Pasta with broccoli
California Stuffed Shells—a long way from Marco Polo’s pasta (the pasta he didn't first bring back to Italy from China—see trivia at right).




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Pasta Trivia

Pasta Is Not Only Fun To Eat—It’s Fun To Discuss


The “dish” on pasta, courtesy of the National Pasta Association,


The next time you’re enjoying a dish of pasta with family or friends, impress them with your vast knowledge of the subject.


In 18th century England, macaroni was a synonym for perfection and excellence. That's why, for example, the feather in Yankee Doodle's cap was called “macaroni.” In fact, the word macaroni means dearest darlings in Italian.
Editor’s Note: In the 18th century, young English aristocrats returning home from a grand tour of Italy became known as “macaronis” for their foreign affectations. In the mid-eighteenth century, “macaroni” referred to an overblown hairstyle as well as to the dandy wearing it. It is the dandy to whom the songwriter refers when “Yankee Doodle stuck a feather in his cap and called it ‘macaroni.’” Doodle comes from a German word meaning “simpleton,” which was same definition that noodle had at the time. In sum, the song “Yankee Doodle” was used by the British to ridicule the American colonists, who adopted it in self-defense.


The Chinese are on record as having eaten pasta as early as 5,000 B.C.

c In the 13th century, the Pope set quality standards for pasta.

d Tripolini or “little bows” were named to honor the Italian conquest of Tripoli in Libya.


f There are more than 600 pasta shapes produced worldwide.

Top-quality pasta is made from durum wheat. According to the North Dakota Agricultural Statistics Service, about 73 percent of the durum wheat grown in the U.S. is actually grown in North Dakota. American-grown durum wheat is considered among the best in the world. The pick of the crop is earmarked for domestic use, ensuring a finished pasta product second to none in the world.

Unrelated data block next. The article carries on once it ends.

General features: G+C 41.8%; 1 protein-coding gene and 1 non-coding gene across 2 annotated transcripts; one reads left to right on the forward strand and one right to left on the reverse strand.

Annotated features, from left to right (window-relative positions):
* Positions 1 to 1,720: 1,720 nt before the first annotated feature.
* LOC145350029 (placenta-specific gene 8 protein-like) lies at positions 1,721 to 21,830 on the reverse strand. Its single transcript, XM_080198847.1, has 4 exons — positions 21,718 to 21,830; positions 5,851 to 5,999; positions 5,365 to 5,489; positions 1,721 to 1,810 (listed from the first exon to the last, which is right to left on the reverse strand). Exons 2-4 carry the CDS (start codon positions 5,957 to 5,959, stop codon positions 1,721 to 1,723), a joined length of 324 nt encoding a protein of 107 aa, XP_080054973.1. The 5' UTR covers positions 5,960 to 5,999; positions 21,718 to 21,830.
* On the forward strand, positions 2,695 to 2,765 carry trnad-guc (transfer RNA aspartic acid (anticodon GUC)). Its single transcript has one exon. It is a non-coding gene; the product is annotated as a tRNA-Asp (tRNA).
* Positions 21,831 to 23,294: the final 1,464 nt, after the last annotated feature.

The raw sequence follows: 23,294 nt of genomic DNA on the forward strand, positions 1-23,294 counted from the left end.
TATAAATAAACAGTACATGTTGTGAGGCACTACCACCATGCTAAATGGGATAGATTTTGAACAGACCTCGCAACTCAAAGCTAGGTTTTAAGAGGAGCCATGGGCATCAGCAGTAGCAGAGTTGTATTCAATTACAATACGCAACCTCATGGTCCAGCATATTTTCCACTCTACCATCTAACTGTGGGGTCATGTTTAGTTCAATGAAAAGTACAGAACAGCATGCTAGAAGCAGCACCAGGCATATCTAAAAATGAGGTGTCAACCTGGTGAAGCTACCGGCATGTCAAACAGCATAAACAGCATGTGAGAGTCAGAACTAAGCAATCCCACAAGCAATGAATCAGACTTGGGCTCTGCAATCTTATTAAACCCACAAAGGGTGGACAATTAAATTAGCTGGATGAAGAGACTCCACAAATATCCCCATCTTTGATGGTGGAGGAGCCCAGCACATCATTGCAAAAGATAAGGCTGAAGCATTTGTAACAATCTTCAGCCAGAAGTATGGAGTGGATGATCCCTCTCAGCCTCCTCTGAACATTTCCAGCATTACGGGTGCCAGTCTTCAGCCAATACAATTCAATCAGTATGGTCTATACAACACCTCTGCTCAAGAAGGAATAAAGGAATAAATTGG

k According to Miss Manners (a.k.a. Judith Martin), a fork is the only utensil that may be used to eat spaghetti while anyone is looking.

i In Italian, fettuccine means ribbons; stelline means little stars; and capelli d’angelo means angel’s hair.

j kContrary to popular belief, Marco Polo did not discover pasta. The ancient Italians made pasta much like we do today. Although Marco Polo wrote about eating Chinese pasta at the court of Kubla Khan, he probably didn’t introduce pasta to Italy. In fact, there’s evidence suggesting the Etruscans made pasta as early as 400 B.C. The evidence lies in a bas-relief carving in a cave about 30 miles north of Rome. The carving depicts instruments for making pasta: a rolling-out table, pastry wheel and flour bin. And further proof that Marco Polo didn’t “discover” pasta is found in the will of Ponzio Baestone, a Genoan soldier who requested “bariscella peina de macarone”—a small basket of macaroni. His will is dated 1279, 16 years before Marco Polo returned from China.
Editor’s Note: In fact, the evidence is that the Arabs introduced pasta to Italy in the 8th century.

l Legend has it that noodles were first made by 13th century German bakers who fashioned dough into symbolic shapes such as swords, birds and stars, which were baked and served as bread.

m All pasta is made by essentially the same equipment using the same technology. In independent taste tests conducted by Consumer Reports, Cook's Illustrated and The Washington Post, U.S. pasta either was found to be superior to Italian imports, or the judges were unable to discern a difference between them.

n o